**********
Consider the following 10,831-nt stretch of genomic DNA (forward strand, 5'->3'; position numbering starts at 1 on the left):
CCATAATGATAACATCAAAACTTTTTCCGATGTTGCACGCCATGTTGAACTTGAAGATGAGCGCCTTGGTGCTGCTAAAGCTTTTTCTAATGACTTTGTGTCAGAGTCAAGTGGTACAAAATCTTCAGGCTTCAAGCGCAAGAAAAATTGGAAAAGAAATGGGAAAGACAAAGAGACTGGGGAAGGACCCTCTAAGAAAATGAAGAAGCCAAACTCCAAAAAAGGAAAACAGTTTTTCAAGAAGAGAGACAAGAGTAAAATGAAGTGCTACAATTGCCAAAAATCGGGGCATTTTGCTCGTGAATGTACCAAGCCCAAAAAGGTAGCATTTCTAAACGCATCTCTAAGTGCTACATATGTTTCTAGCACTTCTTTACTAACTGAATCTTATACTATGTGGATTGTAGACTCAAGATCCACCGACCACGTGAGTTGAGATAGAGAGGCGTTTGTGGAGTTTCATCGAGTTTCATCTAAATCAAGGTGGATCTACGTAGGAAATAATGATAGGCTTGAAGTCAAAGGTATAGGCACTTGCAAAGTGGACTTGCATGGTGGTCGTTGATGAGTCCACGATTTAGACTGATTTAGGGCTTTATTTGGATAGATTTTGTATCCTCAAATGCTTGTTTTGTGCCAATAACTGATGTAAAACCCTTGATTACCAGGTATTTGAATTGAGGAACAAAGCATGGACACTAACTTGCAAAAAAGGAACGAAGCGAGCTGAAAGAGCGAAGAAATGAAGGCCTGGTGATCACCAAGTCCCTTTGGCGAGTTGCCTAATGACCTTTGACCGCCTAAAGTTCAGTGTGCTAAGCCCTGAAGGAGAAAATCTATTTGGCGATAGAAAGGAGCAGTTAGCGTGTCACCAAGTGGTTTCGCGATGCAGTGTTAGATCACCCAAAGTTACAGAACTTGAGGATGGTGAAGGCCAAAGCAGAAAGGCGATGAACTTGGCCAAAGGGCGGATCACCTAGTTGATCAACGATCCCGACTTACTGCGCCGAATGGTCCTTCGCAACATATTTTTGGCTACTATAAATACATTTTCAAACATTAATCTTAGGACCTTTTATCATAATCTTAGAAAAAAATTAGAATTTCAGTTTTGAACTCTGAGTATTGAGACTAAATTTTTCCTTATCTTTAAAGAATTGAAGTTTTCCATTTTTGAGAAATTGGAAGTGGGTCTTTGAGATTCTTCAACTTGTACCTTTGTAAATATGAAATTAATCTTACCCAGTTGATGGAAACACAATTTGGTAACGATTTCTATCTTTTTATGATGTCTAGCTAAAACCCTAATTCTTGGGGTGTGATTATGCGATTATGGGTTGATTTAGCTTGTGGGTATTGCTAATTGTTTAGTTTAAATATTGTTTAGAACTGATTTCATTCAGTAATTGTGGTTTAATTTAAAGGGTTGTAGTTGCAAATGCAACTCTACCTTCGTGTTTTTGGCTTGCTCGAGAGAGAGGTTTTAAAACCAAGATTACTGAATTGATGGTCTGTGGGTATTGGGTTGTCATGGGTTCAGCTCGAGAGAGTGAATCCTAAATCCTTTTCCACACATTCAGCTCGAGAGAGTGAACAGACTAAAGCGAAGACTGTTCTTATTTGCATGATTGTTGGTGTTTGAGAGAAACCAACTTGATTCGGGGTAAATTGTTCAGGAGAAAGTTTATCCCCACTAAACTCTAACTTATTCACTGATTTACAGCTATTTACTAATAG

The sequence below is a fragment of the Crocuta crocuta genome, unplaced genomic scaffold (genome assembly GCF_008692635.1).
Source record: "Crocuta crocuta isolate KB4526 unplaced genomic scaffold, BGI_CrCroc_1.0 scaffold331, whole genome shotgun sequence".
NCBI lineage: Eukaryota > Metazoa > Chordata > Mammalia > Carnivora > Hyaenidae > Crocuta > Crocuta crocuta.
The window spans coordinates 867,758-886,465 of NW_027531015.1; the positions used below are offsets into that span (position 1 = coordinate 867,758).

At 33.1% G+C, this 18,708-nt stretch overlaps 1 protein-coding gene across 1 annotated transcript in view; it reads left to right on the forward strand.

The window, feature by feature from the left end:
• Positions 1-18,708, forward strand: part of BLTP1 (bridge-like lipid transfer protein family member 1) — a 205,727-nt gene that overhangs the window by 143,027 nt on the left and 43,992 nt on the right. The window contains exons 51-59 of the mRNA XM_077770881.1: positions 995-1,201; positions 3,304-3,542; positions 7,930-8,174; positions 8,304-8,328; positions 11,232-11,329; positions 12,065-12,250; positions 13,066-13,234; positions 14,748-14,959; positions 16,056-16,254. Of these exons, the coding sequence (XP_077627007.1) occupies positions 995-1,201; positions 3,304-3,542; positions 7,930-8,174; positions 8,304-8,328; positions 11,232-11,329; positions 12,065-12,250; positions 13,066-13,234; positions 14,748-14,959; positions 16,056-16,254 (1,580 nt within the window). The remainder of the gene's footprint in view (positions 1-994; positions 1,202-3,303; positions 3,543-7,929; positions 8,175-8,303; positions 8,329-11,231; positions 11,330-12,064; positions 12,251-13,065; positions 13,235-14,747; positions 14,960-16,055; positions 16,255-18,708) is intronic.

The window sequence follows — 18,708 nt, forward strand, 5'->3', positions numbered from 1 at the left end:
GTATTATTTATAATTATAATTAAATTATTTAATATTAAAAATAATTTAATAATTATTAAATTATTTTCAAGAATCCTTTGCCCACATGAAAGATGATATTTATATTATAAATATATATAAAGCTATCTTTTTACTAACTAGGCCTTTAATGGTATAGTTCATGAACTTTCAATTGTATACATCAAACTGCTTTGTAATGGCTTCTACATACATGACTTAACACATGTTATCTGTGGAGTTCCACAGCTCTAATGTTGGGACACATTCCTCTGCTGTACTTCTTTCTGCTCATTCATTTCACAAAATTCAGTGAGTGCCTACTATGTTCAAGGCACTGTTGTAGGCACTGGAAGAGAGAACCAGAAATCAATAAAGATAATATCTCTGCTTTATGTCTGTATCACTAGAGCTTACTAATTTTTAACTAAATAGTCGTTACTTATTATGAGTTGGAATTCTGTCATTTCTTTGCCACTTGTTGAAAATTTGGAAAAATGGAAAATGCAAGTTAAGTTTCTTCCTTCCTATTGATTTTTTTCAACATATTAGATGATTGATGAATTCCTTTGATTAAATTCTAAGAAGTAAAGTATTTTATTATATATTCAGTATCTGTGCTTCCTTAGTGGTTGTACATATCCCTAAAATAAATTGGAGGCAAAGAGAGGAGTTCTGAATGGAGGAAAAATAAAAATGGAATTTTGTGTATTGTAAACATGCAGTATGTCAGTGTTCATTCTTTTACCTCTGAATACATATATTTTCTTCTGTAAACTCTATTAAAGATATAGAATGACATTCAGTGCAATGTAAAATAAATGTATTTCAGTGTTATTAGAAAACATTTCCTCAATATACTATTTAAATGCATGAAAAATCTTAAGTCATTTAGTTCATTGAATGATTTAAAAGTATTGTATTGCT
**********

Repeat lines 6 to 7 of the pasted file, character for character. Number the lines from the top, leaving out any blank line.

The window spans coordinates 867,758-886,465 of NW_027531015.1; the positions used below are offsets into that span (position 1 = coordinate 867,758).

At 33.1% G+C, this 18,708-nt stretch overlaps 1 protein-coding gene across 1 annotated transcript in view; it reads left to right on the forward strand.